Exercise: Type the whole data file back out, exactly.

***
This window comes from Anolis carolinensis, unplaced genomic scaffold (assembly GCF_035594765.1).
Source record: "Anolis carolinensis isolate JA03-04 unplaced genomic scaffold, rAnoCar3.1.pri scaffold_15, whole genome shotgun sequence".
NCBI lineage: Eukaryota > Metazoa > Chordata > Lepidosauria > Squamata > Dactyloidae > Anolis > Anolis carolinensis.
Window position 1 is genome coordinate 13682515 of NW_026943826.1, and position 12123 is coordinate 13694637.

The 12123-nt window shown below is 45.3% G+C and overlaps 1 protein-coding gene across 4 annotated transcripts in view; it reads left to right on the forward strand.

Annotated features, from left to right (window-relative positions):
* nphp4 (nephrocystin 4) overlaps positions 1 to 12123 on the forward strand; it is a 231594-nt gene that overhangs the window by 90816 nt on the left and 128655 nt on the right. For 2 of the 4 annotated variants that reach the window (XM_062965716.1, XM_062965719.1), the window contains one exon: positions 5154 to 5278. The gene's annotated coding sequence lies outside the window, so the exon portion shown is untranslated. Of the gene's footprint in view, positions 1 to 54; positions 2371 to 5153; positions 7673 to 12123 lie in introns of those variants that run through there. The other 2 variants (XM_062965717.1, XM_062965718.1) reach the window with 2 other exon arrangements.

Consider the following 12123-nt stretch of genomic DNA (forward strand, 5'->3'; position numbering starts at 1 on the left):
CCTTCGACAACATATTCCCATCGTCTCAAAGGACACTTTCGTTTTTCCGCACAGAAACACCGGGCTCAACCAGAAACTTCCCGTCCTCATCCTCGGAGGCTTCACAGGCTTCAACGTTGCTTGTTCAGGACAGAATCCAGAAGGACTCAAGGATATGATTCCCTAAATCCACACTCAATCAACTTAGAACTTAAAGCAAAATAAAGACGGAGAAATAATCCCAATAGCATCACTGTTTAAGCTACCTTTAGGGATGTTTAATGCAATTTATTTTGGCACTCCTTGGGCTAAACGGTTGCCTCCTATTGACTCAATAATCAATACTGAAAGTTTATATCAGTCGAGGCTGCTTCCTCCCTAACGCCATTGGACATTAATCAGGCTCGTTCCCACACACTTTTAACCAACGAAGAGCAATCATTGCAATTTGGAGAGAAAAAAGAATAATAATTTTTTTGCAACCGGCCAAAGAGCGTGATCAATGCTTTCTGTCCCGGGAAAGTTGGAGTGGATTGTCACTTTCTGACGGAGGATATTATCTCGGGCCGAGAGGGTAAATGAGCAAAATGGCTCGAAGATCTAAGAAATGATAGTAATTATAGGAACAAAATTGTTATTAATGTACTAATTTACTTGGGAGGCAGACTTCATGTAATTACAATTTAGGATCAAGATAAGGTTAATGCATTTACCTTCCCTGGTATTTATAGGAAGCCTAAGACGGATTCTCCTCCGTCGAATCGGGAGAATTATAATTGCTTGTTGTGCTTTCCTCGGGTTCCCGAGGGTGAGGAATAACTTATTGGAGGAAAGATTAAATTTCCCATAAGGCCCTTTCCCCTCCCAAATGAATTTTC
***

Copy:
This window comes from Anolis carolinensis, unplaced genomic scaffold (assembly GCF_035594765.1).
Source record: "Anolis carolinensis isolate JA03-04 unplaced genomic scaffold, rAnoCar3.1.pri scaffold_15, whole genome shotgun sequence".
NCBI lineage: Eukaryota > Metazoa > Chordata > Lepidosauria > Squamata > Dactyloidae > Anolis > Anolis carolinensis.
Window position 1 is genome coordinate 13682515 of NW_026943826.1, and position 12123 is coordinate 13694637.

The 12123-nt window shown below is 45.3% G+C and overlaps 1 protein-coding gene across 4 annotated transcripts in view; it reads left to right on the forward strand.

Annotated features, from left to right (window-relative positions):
* nphp4 (nephrocystin 4) overlaps positions 1 to 12123 on the forward strand; it is a 231594-nt gene that overhangs the window by 90816 nt on the left and 128655 nt on the right. For 2 of the 4 annotated variants that reach the window (XM_062965716.1, XM_062965719.1), the window contains one exon: positions 5154 to 5278. The gene's annotated coding sequence lies outside the window, so the exon portion shown is untranslated. Of the gene's footprint in view, positions 1 to 54; positions 2371 to 5153; positions 7673 to 12123 lie in introns of those variants that run through there. The other 2 variants (XM_062965717.1, XM_062965718.1) reach the window with 2 other exon arrangements.

Consider the following 12123-nt stretch of genomic DNA (forward strand, 5'->3'; position numbering starts at 1 on the left):
CCTTCGACAACATATTCCCATCGTCTCAAAGGACACTTTCGTTTTTCCGCACAGAAACACCGGGCTCAACCAGAAACTTCCCGTCCTCATCCTCGGAGGCTTCACAGGCTTCAACGTTGCTTGTTCAGGACAGAATCCAGAAGGACTCAAGGATATGATTCCCTAAATCCACACTCAATCAACTTAGAACTTAAAGCAAAATAAAGACGGAGAAATAATCCCAATAGCATCACTGTTTAAGCTACCTTTAGGGATGTTTAATGCAATTTATTTTGGCACTCCTTGGGCTAAACGGTTGCCTCCTATTGACTCAATAATCAATACTGAAAGTTTATATCAGTCGAGGCTGCTTCCTCCCTAACGCCATTGGACATTAATCAGGCTCGTTCCCACACACTTTTAACCAACGAAGAGCAATCATTGCAATTTGGAGAGAAAAAAGAATAATAATTTTTTTGCAACCGGCCAAAGAGCGTGATCAATGCTTTCTGTCCCGGGAAAGTTGGAGTGGATTGTCACTTTCTGACGGAGGATATTATCTCGGGCCGAGAGGGTAAATGAGCAAAATGGCTCGAAGATCTAAGAAATGATAGTAATTATAGGAACAAAATTGTTATTAATGTACTAATTTACTTGGGAGGCAGACTTCATGTAATTACAATTTAGGATCAAGATAAGGTTAATGCATTTACCTTCCCTGGTATTTATAGGAAGCCTAAGACGGATTCTCCTCCGTCGAATCGGGAGAATTATAATTGCTTGTTGTGCTTTCCTCGGGTTCCCGAGGGTGAGGAATAACTTATTGGAGGAAAGATTAAATTTCCCATAAGGCCCTTTCCCCTCCCAAATGAATTTTC